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Ode XV

Nereus, the wise old man of the sea (Hes. Theog. 233; Pind. Pyth. 3. 92; Apoll. Rhod. 4. 771), becalms Paris, returning from Sparta with Helen, in order to predict the doom of Troy. See Herod. 2. 116.

Cf. F. Q. 4. 11. 19, 'Thereto he was expert in prophecies, | And could the ledden (language) of the Gods unfold; | Through which, when Paris brought his famous prize, | The fair Tindarid lass, he him foretold | That her all Greece with many a champion bold | Should fetch again, and finally destroy | Proud Priam's town: so wise is Nereus old.'

In this, perhaps youthful, experiment, Horace attempts, as Quintilian says of Stesichorus, to support the weight of an epic theme on the lyre. We cannot verify Porphyrio's statement, Hac ode Bacchyliden imitatur, nam ut ille Cassandram facit vaticinari futura belli Troiani, ita hic Proteum (probably a slip for Nerea. Some eds. read Proteus in l. 5). An extant fragment of Bacchylides warns the Trojans of the unfailing justice of Zeus who sitteth on high. Cf. further the imitation of Statius, Achill. 1. 20 sqq., and the Cassandras of Schiller and George Meredith. For the Voyage of Paris, cf. Hdt. 2. 117; 11. 6. 290, where he returns by way of Sidon; Andrew Lang, Helen of Troy, 3. 23 sqq. There is an imitation by Tickell in Dodsley's Poems, 1. 30. With 9 sqq., cf. Campbell, Lochiel's Warning.

pastor: Paris; Πάρις βουκόλος (Eur. Iph. A. 180). Cf. Bion. 2. 10; Verg. Aen. 7. 363, Phrygius pastor; Spenser, Shep. Cal. July, 'But nothing such thilk shepherd was, | Whom Ida hill did bear, | That left his flock to fetch a lass | Whose love he bought too dear.'—tralleret: was carrying off; sc. ἁρπάξας (Il. 3. 443).

Idaeis: the poets picturesquely treat the pines of Ida of which the ships of Paris were built as the cause of all the woe. Cf. Eurip. Hec. 631; Tenn. Oenone, 'They came, they cut away my tallest pines.'—perfidus hospitam: cf. 1. 6. 9. n.; 3. 3. 26, famosus hospes; Propert. 3. 32. 7, hospes in hospitium Menelao venit adulter; Eurip. Tro. 866, ξεναπάτης; Aesch. Ag. 401; Il. 13. 624.

ingrato: unwelcome; as celeres (1. 12. 10) the winds hate otium, 'Like us the Libyan wind delights to roam at large' (Arnold); or the epithet suggests the feelings of Paris.—otio: calm.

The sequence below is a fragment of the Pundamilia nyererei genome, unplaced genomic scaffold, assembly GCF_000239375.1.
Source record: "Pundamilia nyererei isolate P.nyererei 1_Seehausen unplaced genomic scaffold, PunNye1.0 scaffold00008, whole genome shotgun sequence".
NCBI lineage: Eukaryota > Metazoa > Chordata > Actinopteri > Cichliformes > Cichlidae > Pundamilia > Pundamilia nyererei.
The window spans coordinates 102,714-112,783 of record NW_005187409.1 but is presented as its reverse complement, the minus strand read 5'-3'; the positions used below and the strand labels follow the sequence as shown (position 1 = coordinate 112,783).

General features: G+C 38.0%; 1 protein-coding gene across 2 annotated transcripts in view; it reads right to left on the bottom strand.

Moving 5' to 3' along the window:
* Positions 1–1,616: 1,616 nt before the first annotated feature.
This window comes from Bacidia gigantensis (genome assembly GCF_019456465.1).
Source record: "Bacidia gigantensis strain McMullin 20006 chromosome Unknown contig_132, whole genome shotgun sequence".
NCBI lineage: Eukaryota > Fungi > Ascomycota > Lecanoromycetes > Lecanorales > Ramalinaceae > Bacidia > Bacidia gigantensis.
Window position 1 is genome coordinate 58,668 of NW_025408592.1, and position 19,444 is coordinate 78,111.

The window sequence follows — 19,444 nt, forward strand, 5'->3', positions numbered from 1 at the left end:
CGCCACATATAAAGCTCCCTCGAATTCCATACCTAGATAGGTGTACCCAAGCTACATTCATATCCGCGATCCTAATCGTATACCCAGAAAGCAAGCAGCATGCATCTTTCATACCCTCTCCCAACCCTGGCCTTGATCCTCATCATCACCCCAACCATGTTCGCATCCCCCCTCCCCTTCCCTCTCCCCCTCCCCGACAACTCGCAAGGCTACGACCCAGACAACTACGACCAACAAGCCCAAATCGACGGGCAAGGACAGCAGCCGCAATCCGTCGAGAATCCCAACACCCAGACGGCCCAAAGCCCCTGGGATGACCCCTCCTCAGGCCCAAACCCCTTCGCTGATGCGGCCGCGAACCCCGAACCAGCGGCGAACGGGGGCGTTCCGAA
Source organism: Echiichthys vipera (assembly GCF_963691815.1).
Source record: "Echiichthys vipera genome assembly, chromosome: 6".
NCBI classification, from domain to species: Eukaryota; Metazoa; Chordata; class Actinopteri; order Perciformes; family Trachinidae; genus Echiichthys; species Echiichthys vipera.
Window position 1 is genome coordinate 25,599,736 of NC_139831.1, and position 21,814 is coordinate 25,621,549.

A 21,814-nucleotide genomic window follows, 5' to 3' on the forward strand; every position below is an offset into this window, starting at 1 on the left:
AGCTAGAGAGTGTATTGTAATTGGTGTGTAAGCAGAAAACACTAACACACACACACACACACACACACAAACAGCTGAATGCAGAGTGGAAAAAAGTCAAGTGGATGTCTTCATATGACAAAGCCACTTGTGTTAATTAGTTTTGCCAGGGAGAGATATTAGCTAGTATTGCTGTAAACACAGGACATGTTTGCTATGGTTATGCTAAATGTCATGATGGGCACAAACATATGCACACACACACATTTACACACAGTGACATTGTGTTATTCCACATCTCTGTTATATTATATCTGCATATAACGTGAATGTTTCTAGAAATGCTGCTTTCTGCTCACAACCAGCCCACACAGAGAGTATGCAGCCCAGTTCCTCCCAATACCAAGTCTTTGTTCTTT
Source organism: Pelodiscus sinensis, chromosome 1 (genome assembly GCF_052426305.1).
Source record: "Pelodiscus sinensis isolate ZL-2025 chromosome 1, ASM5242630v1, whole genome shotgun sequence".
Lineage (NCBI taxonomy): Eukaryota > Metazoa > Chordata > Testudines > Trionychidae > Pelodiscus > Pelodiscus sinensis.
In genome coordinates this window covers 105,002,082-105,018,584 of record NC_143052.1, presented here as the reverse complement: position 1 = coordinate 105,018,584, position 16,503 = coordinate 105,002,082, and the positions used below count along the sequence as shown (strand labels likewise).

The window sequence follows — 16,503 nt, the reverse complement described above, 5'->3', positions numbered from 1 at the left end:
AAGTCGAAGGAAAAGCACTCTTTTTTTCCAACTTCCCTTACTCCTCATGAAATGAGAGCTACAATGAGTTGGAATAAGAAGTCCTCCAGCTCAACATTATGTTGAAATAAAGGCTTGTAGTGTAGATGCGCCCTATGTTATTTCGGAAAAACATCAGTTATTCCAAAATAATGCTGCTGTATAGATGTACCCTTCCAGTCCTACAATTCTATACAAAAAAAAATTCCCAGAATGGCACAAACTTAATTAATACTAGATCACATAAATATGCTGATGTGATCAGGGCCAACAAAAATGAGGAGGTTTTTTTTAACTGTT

caneret: of prophecy. Cf. C. S. 25; Sat. 1. 9. 30; Epod. 13. 11.

avi: omen; cf. 3. 3. 61; 4. 6. 24; Epod. 10. 1; Cat. 61. 20. So the Greeks, 'An ox or an ass that may happen to pass, | A cry or a word by chance overheard, | If you deem it an omen you call it a bird' (Aristophanes, Birds, 719 sqq., Frere).

repetet: fetch again, κομίσαι. In Ov. Her. 15. 369, Paris assures Helen, aut igitur nullo belli repetere tumultu, | aut cedent Marti Dorica castra meo.

coniurata: at Aulis, Verg. Aen. 4. 425; Eurip. 1. A. 50. Cf. Ov. Met. 12. 5, qui rapta longum cum coniuge bellum | attulit in patriam: coniurataeque sequuntur | mille rates; Milton, 'The third part of heaven¹s sons | Conjur'd against the highest.'—rumpere: by a slight zeugma governs both nuptias and regnum, break up . . . and overthrow. Cf. Sen. Herc. Fur. 79, Titanas ausos rumpere imperium Iovis.

vetus: Priam was the sixth king. Cf. Aesch. Ag. 710, lΠριάμου πόλις γεραιά; Verg. Aen. 2. 363, urbs antiqua ruit.

sudor: cf. Il. 2. 390, ἱδρώσει δέ τευ .ππος; Stat. Theb. 3. 210; Val. Flac. 5. 288.—quanta: rhetorically stronger than quot.—moves: dost stir, begin, cause.—Dardanae = Dardaniae; cf. Romulae, C. S. 47.

aegida: aegis, the storm-cloud of Zeus (Il. 4. 167) and his shield, explained by popular etymology as the skin of the goat Amalthea (and now again by the whirligig of Science as the skin of the theanthropic goat), and worn with the Gorgon's head attached to it by Athene as shield or breastplate. Il. 5. 738; Eurip. Ion, 996; Verg. Aen. 8. 354, 435; Milt Comus, 'What was that snaky-headed Gorgon shield, | That wise Minerva wore,' etc.